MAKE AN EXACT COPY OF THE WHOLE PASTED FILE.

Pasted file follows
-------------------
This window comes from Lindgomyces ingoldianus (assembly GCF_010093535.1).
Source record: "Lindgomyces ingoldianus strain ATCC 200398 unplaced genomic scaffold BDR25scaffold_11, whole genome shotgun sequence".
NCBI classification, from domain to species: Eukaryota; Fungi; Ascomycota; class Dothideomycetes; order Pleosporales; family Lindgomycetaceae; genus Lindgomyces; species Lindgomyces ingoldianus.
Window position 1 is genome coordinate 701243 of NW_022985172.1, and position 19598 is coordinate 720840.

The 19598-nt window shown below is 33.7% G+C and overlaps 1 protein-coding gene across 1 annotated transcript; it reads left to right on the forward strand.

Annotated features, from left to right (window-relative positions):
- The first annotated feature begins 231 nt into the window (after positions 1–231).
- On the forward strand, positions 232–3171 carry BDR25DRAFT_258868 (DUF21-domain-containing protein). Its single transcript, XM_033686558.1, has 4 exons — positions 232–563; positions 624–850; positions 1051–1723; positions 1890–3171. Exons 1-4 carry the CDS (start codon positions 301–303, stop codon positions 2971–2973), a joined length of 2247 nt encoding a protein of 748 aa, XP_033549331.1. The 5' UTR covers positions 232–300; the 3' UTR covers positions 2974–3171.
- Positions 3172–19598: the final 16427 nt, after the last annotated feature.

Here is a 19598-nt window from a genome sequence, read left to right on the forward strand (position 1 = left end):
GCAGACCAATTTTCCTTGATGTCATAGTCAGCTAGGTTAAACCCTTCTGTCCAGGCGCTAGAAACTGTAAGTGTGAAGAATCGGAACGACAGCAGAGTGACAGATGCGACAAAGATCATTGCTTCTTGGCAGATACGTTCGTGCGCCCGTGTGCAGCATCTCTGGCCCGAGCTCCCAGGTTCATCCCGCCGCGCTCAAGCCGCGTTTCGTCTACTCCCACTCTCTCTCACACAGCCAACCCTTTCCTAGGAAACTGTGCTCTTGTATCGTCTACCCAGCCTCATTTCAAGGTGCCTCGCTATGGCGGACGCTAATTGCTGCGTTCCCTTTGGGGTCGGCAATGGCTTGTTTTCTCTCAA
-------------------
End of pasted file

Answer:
This window comes from Lindgomyces ingoldianus (assembly GCF_010093535.1).
Source record: "Lindgomyces ingoldianus strain ATCC 200398 unplaced genomic scaffold BDR25scaffold_11, whole genome shotgun sequence".
NCBI classification, from domain to species: Eukaryota; Fungi; Ascomycota; class Dothideomycetes; order Pleosporales; family Lindgomycetaceae; genus Lindgomyces; species Lindgomyces ingoldianus.
Window position 1 is genome coordinate 701243 of NW_022985172.1, and position 19598 is coordinate 720840.

The 19598-nt window shown below is 33.7% G+C and overlaps 1 protein-coding gene across 1 annotated transcript; it reads left to right on the forward strand.

Annotated features, from left to right (window-relative positions):
- The first annotated feature begins 231 nt into the window (after positions 1–231).
- On the forward strand, positions 232–3171 carry BDR25DRAFT_258868 (DUF21-domain-containing protein). Its single transcript, XM_033686558.1, has 4 exons — positions 232–563; positions 624–850; positions 1051–1723; positions 1890–3171. Exons 1-4 carry the CDS (start codon positions 301–303, stop codon positions 2971–2973), a joined length of 2247 nt encoding a protein of 748 aa, XP_033549331.1. The 5' UTR covers positions 232–300; the 3' UTR covers positions 2974–3171.
- Positions 3172–19598: the final 16427 nt, after the last annotated feature.

Here is a 19598-nt window from a genome sequence, read left to right on the forward strand (position 1 = left end):
GCAGACCAATTTTCCTTGATGTCATAGTCAGCTAGGTTAAACCCTTCTGTCCAGGCGCTAGAAACTGTAAGTGTGAAGAATCGGAACGACAGCAGAGTGACAGATGCGACAAAGATCATTGCTTCTTGGCAGATACGTTCGTGCGCCCGTGTGCAGCATCTCTGGCCCGAGCTCCCAGGTTCATCCCGCCGCGCTCAAGCCGCGTTTCGTCTACTCCCACTCTCTCTCACACAGCCAACCCTTTCCTAGGAAACTGTGCTCTTGTATCGTCTACCCAGCCTCATTTCAAGGTGCCTCGCTATGGCGGACGCTAATTGCTGCGTTCCCTTTGGGGTCGGCAATGGCTTGTTTTCTCTCAA